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Determining IPO price via Dutch auction: What FB should have learned from GOOG

In recent times, many large tech IPO’s have been followed by a significant drop in share price shortly thereafter. The canonical example is Facebook, which opened at $38 a share, and fell sharply in the following weeks, resting today in the low $20’s. Other companies like Zynga opened at $10 and are now trading in the 2-3$ range.

The rapid drop of FB indicates that the valuation price set by the lead underwriter Morgan Stanley was too high. Seeing this reminded me of another tech company who had a different way of valuing their stock: Google. In 2004, the share price was determined by a Dutch auction to find the price that would allow them to sell the amount of shares they wanted to sell to the public. This is similar to the Dutch auction as described in class and in the book, but now the price is being lowered to determine a price that the market of the IPO shares is cleared. In more detail, starting at some high price, people interested in buying the stock would submit how many shares they would buy at this price. The price was then successively lowered until the combined total of the stares bidders were willing to purchase was greater or equal to the number of shares Google wanted to sell. The price was then set at the price that would clear the market, and was made available for public purchase. This ensured that the price of the IPO was not overestimated. Any future Mark Zuckerberg’s sould take note…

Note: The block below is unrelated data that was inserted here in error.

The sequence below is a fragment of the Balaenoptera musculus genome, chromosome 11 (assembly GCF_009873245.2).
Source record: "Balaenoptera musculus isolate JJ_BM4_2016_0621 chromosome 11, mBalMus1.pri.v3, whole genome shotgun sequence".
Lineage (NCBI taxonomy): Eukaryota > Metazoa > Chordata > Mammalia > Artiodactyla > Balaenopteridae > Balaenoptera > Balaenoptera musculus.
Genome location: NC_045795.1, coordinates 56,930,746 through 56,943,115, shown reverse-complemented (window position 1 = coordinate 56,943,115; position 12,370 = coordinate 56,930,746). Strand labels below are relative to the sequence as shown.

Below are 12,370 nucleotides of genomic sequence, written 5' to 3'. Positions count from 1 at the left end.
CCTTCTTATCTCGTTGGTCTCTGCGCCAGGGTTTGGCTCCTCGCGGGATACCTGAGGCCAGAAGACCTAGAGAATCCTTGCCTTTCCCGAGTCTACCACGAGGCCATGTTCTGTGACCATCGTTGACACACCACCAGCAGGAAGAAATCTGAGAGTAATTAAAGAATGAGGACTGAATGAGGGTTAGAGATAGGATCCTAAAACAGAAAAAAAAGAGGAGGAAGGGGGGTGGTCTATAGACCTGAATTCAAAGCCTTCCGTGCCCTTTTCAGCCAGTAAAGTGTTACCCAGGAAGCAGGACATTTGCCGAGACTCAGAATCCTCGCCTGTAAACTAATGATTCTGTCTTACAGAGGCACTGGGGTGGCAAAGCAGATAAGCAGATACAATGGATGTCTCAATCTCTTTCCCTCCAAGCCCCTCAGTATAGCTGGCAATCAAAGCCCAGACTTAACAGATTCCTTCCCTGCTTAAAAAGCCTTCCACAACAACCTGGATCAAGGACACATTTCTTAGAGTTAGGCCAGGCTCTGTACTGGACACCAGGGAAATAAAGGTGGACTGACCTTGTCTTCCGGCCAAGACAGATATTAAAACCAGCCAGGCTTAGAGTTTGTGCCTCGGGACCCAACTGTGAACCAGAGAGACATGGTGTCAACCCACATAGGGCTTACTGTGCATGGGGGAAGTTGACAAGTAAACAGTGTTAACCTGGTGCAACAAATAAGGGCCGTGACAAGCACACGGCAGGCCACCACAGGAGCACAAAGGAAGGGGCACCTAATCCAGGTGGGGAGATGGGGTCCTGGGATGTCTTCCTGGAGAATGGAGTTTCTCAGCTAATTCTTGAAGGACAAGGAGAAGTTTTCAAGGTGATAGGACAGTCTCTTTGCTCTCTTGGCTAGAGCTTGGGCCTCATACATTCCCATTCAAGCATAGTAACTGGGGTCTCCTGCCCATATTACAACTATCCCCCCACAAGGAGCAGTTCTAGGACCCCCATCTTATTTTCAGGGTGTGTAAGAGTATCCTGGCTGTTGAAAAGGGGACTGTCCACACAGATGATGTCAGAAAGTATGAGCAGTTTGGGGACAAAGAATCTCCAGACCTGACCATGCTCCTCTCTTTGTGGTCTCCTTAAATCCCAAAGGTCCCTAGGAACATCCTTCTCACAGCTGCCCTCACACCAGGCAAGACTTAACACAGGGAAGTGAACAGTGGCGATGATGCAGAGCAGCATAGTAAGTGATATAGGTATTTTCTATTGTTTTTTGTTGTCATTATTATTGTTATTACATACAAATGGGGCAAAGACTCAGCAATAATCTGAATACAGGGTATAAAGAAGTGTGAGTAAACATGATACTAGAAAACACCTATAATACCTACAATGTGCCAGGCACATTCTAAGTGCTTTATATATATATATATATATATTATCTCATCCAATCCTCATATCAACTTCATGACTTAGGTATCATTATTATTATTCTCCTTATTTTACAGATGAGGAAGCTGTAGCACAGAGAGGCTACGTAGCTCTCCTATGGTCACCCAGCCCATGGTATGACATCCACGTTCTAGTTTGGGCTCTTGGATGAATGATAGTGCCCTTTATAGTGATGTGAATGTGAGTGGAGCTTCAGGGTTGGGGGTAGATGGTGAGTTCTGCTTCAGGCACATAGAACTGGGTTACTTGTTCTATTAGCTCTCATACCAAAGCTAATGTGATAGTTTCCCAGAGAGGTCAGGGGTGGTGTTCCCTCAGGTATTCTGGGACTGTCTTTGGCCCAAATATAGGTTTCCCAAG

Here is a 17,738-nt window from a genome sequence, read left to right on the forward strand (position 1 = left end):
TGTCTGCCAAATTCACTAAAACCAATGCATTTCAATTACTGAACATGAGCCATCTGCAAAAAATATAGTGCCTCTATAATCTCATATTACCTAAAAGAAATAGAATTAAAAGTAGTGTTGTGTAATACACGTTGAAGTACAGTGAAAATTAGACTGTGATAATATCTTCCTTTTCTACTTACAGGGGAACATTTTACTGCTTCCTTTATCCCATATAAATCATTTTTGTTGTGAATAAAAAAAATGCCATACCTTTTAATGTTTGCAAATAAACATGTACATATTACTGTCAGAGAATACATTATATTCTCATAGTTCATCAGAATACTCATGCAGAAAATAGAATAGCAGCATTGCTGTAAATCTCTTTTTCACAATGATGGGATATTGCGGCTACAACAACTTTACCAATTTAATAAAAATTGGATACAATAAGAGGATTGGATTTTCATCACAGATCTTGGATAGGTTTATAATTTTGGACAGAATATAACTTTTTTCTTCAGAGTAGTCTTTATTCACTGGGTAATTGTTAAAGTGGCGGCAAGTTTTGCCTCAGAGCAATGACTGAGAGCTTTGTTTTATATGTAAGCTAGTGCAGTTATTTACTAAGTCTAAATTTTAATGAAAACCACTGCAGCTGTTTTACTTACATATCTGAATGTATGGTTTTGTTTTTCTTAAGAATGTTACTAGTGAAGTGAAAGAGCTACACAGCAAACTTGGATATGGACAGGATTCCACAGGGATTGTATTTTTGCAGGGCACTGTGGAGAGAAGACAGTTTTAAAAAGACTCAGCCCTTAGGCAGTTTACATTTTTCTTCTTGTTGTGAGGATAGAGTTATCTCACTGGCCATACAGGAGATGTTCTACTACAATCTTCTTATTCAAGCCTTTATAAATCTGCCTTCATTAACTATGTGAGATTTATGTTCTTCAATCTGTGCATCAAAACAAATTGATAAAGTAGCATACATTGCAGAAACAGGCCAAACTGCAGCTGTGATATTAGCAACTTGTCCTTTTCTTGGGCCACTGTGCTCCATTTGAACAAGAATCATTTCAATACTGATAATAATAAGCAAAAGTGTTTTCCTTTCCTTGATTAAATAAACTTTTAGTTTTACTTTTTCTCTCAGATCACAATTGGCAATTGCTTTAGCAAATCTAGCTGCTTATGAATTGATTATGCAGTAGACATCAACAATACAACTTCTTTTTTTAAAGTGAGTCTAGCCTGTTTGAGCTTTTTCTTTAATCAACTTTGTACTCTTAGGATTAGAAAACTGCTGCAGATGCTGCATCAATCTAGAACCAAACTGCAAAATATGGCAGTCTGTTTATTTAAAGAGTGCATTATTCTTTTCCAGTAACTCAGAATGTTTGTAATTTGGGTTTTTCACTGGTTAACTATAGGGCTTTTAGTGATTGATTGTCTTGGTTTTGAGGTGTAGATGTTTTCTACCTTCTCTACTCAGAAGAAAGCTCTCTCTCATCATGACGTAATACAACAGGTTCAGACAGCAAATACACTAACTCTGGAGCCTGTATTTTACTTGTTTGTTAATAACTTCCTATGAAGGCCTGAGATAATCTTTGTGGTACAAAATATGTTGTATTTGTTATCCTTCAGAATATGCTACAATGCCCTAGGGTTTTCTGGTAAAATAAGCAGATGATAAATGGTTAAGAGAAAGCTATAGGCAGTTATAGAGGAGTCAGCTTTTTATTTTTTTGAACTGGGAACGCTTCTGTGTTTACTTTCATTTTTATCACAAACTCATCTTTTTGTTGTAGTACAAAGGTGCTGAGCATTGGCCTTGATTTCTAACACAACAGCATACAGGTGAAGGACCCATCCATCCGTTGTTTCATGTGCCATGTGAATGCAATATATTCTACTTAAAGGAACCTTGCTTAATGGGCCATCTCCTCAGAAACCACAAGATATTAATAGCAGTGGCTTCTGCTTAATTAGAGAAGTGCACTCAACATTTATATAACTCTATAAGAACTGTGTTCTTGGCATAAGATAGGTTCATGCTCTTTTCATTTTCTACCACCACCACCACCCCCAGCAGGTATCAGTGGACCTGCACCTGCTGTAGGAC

See:
http://www.nytimes.com/2004/08/20/opinion/20fri1.html
http://www.marketwatch.com/story/lessons-of-googles-dutch-auction
http://www.forbes.com/2004/05/10/cx_aw_0510mondaymatchup.html

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